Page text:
Raleigh Police Chief Estella Patterson didn’t want to miss the community prayer vigil being held at the Raleigh Baptist Association to pray for those impacted by the recent mass shooting.

Raleigh Police Chief Estella Patterson didn’t want to miss the community prayer vigil being held at the Raleigh Baptist Association (RBA) to pray for those impacted by the recent mass shooting.

“I was at another meeting, and I was told there was a prayer meeting going here, and I said, ‘I’ve got to get here,’” said Patterson, who has led Raleigh’s police force since August 2021.

Patterson was among the nearly 50 people who attended the prayer vigil at RBA’s headquarters on Wednesday, Oct. 19. Attendees included area pastors, chaplains, law enforcement officers and community leaders.

RBA Executive Director Patrick Fuller organized the vigil to show “unity and support” for the families of the victims, police, first responders and members of the Hedingham community in northeast Raleigh where the shooting took place.

The incident left five people dead and two others wounded. One of the victims was Raleigh police officer Gabriel Torres. Another officer, Casey Clark, was one of the individuals who was wounded.

“We’re dealing with the loss that we had at the police department, but we’re also hurting over the greater community,” Patterson said.

At the conclusion of the nearly 40-minute vigil, Fuller announced that the RBA will provide counseling vouchers to police, first responders and emergency personnel impacted by the tragedy, thanks to a grant provided by the Baptist State Convention of North Carolina.

“We pray for the families that are grieving and hurting and broken,” Fuller said during his prayer. “We ask You by Your divine power to bring them the healing they need.”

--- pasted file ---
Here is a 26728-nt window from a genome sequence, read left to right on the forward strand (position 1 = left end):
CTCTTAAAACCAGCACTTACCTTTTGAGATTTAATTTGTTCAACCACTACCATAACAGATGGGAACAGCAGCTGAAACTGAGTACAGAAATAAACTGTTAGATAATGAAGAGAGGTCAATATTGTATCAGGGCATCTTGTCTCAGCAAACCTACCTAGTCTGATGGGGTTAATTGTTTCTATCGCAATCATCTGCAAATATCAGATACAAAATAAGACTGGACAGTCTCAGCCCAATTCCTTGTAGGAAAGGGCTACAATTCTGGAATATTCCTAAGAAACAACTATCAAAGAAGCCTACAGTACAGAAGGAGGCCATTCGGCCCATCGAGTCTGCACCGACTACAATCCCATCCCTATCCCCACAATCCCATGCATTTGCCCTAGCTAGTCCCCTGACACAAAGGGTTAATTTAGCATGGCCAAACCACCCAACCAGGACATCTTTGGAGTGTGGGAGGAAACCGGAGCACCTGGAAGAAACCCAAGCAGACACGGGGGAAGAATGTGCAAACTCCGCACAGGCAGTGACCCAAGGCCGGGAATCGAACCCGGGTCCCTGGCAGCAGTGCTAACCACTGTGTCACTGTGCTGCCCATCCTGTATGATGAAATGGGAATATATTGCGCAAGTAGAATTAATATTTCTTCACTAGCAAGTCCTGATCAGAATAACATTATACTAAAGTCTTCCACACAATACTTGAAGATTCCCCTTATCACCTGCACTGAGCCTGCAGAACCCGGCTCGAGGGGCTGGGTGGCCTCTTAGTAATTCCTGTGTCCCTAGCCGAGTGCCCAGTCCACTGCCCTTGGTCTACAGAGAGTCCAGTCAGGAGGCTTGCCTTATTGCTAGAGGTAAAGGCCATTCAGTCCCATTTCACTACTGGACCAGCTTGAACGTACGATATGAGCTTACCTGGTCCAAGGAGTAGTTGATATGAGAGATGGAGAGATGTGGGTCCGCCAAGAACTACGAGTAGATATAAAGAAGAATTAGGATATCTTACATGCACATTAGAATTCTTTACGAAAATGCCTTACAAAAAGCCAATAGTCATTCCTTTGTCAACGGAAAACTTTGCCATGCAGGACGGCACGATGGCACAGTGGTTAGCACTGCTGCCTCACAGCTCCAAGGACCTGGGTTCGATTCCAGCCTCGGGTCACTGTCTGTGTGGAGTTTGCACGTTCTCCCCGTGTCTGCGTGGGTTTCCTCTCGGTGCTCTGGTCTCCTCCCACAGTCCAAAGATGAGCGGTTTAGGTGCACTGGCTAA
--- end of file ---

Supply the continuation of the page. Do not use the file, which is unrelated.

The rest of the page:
The vigil included Scripture readings and remarks from pastors, chaplains and law enforcement officers, before a time of extended prayer.

Lee Smith, senior chaplain with the Garner Police Department and area representative with the International Conference of Police Chaplains, read from Psalm 38:14, which says, “The Lord is near to the brokenhearted and saves those who are crushed in spirit.”

Smith said that while the words “brokenhearted” and “crushed” stand out in that verse, so does the word “near.”

“Indeed the Lord is near,” Smith said. “We never know what our lives face from day to day, but remember this – nothing is a surprise to God. That’s something that we can claim as we go to the Lord this morning.”

Ed Davis, who lives in the Hedingham community and is working to plant Missio Dei Church in southeast Raleigh, said he and his wife, Shelley, have been out in the neighborhood talking and praying with residents. Davis said people he’s talked to are still fearful, but they are open to talking about matters of life, death and eternity.

“Our hearts are heavy … but we believe that there is hope beyond the tragedy,” Davis said. “We believe that there is hope beyond death. That hope is Jesus Christ, who said Himself that He is the resurrection and the life.”

Davis added that members of several area churches plan to canvas the Hedingham community this Saturday, Oct. 22, from 10 a.m. to noon to meet, talk and pray with residents. He invited others to join them.

“We just want to pray with folks and let them know they are not alone,” Davis said.

Patterson, who was among those who voiced a prayer during the vigil, asked attendees to continue to pray for first responders and the city of Raleigh.

“We just ask that you continue to keep us in your thoughts and keep us in your prayers,” Patterson said. “The Book of James says that ‘the effectual fervent prayer of the righteous man availeth much.’ So we’re going to trust God that He’s going to keep us during these difficult times.

“We’re going to heal together as a city, as a police department and we’re going to emerge stronger as a result of this.”

Several police officers in attendance thanked the community for their prayers and for organizing the prayer vigil. One requested prayer for wisdom for the department in decisions to be made in the future related to helping officers and the community heal.

And prayer is key to that healing, Patterson said.

“This is what our officers need to feel uplifted,” Patterson said. “This is what our community needs to feel whole again. The more that we can have these kinds of events is good for us.

“We know that there is power in prayer, and we want the prayer to continue for our city.”